I’m more partial to the piano tracks, and the best is “Fourth of July,” a subtle and sipping piano backed by echoes and ambient harmonics and the album’s best moment is the outro to the title track, which sounds like a striped down version of the Inception soundtrack. But whether the song uses piano or is almost entirely an acoustic guitar, the complexity of sounds he’s able to create with the same instruments (and a handful of effects pedals) over and over again is impressive.

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To Pimp A Butterfly isn’t perfect by any means, and ultimately doesn’t reach the same heights as Good Kid, M.A.D.D. City, but these isn’t an artist out there as confident in their own product as Kendrick Lamar, who recreated his sound without sacrificing really anything that made us like him to begin with. Each song on the album is heavily detailed, layered in production and lyrically on point and culturally relevant.

You know you’re in for something new right away when you’re hit with a Flying Lotus jazz track with a funky Thundercat bassline. He follows that up with by spitting hot fire over a furious drum track on what, for all intents and purposes, should have been a throwaway interlude. Then we get into “King Kunta,” a throwback track that sounds like early Eminem and references the likes of James Brown. Throughout the album, you never know what’s coming next, as songs shift suddenly in mood and in style.

The album’s best tracks are “Alright” and “The Blacker The Berry,” but my favorite moment of the album might be the opening two minutes of “u.” There’s raw emotion, an unorthodox, ever changing flow, and unbelievable production. The screaming, the slow build of the virtuosic saxophone and piano, the female vocals echoing him in the background. It creates so much in such a short amount of time. Another strong moment is “Mortal Man”, which in an album littered with great production, might be the strongest and musically sounds like a part two to “Sing About Me”.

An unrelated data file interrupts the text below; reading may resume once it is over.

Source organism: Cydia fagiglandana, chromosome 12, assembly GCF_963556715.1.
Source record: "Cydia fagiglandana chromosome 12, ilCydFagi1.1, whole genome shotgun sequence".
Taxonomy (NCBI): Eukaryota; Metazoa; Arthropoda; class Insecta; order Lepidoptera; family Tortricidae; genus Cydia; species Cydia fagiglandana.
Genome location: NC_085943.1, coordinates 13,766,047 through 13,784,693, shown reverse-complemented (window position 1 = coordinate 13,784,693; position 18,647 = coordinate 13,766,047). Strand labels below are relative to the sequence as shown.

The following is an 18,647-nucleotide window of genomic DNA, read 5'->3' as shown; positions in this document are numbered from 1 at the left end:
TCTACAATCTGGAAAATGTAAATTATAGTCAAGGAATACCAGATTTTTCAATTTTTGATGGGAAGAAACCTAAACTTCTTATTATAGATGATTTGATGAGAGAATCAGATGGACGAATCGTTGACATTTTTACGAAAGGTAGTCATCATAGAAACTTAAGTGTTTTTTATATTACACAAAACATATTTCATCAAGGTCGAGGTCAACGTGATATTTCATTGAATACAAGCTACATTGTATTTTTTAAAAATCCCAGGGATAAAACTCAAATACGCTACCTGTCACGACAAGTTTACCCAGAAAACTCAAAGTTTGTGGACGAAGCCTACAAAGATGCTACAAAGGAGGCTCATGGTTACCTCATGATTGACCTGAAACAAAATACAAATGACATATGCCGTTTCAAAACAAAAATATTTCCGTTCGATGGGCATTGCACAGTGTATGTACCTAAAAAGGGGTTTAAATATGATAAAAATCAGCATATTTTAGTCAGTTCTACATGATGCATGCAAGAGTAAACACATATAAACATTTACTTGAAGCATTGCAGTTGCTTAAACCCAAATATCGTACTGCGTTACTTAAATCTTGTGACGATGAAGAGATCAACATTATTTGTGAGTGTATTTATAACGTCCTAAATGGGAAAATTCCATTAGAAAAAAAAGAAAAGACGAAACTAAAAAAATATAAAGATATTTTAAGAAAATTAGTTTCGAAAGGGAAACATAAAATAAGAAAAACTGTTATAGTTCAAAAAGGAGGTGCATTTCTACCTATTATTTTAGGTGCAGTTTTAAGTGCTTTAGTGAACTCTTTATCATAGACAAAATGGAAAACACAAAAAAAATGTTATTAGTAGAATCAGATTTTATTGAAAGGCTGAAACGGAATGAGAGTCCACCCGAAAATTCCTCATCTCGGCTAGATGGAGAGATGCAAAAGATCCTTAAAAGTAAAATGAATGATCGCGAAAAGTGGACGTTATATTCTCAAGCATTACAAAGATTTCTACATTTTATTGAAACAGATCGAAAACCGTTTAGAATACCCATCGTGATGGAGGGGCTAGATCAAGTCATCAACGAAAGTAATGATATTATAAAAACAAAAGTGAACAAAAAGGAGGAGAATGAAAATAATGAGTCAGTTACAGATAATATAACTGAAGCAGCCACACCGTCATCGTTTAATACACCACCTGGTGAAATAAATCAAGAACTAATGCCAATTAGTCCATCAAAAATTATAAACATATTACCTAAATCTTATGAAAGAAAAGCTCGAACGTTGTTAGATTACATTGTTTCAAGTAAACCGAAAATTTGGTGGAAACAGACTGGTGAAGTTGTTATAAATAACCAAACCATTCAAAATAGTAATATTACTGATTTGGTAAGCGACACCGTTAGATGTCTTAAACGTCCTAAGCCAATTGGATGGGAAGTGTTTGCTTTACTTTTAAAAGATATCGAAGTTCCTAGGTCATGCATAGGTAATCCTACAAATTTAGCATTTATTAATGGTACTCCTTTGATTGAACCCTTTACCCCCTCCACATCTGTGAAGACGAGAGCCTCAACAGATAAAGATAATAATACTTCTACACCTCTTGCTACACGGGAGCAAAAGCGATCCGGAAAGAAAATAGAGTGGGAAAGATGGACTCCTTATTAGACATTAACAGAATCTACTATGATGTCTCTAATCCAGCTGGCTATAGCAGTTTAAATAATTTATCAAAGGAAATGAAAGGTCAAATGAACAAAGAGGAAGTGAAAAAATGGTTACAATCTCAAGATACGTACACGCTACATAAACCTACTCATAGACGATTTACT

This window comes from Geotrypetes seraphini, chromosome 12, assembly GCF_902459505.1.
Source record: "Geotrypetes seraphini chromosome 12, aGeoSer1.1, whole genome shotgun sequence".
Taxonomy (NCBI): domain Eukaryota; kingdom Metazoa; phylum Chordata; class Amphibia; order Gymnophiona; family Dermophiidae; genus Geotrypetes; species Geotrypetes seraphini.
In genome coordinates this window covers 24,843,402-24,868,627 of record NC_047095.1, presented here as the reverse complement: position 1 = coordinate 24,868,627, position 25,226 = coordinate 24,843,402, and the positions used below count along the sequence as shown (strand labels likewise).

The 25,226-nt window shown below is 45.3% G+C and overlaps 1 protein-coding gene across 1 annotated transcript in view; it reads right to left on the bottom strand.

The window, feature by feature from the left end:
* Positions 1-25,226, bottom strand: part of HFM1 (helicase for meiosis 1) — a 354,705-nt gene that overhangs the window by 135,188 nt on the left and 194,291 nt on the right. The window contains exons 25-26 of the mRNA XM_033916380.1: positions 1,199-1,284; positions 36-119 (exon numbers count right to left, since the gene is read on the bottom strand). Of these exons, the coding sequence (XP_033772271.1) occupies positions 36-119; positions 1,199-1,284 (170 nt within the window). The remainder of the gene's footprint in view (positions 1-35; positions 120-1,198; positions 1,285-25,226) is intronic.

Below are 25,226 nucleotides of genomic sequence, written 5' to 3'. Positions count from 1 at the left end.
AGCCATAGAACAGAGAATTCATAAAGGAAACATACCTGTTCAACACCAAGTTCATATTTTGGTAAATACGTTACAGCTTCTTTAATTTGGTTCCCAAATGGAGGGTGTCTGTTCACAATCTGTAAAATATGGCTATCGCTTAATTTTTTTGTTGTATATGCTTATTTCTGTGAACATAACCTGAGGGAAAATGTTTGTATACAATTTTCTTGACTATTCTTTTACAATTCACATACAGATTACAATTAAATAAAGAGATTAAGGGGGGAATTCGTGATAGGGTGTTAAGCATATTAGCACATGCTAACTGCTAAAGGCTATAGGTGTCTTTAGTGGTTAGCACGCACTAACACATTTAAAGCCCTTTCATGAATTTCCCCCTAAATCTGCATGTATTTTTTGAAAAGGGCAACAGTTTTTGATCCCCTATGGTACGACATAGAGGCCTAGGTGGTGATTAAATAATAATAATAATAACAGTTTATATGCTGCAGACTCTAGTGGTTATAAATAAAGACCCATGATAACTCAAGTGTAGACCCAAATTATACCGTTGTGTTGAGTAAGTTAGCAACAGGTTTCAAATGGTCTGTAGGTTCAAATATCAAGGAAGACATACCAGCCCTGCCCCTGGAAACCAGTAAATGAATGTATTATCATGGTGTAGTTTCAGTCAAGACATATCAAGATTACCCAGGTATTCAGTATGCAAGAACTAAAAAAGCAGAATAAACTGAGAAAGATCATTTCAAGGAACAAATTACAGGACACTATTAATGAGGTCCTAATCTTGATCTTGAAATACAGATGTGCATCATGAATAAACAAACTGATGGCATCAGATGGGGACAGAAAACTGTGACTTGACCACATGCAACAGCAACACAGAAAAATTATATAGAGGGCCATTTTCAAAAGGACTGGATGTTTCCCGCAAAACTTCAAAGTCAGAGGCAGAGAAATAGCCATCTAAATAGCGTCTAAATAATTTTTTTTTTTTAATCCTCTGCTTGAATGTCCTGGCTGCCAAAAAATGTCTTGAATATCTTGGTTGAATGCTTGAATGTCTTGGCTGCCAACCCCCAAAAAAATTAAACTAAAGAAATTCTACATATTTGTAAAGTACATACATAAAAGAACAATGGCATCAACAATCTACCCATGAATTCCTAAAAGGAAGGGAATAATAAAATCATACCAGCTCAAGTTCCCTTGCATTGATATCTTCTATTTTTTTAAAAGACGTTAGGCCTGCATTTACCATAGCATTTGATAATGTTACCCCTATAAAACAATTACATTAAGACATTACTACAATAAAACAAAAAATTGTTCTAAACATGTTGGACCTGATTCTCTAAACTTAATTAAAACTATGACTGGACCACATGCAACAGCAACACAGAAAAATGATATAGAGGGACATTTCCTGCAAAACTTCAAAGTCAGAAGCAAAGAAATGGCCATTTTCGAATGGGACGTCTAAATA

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Where Lonerism had vintage 60s charm, with garage-rocking single “Elephant” and tracks with psychedelic rock long form bridges reminiscent of The Doors, Currents is a new direction for Kevin Parker’s act, with dance synthesizers and computerized harpsichords replacing most of the guitar work and standard rock and roll sounds. The album is more polished, more upbeat and more modern.

The album is sandwiched by two epics that are over six minutes in length. The opener, “Let It Happen,” is a driving and ever evolving symphony made entirely of synthetic sounds, from the looping drum track to the vocodered vocals. The closing track, “New Person, Same Old Mistakes,” is similarly intricate, but much more plodding and baroque. There are also three simple interludes each under two minutes, two being electronic samples and a third short rock song, “Disciples,” which gives the album a nice variety of song lengths.

The only problem I have with Currents (which is the same problem I had with Lonerism) is many of the songs fill the same role on the album. While the lyrics might be a little different between them, “Love/Paranoia,” “Past Life,” “Yes I’m Changing,” and “Cause I’m A Man” are instrumentally all slow synth ballads. “Eventually” seems  similar on it’s surface, but stands out because it shifts time signatures, changes pace and transforms from beginning to end, making it one of the album’s best.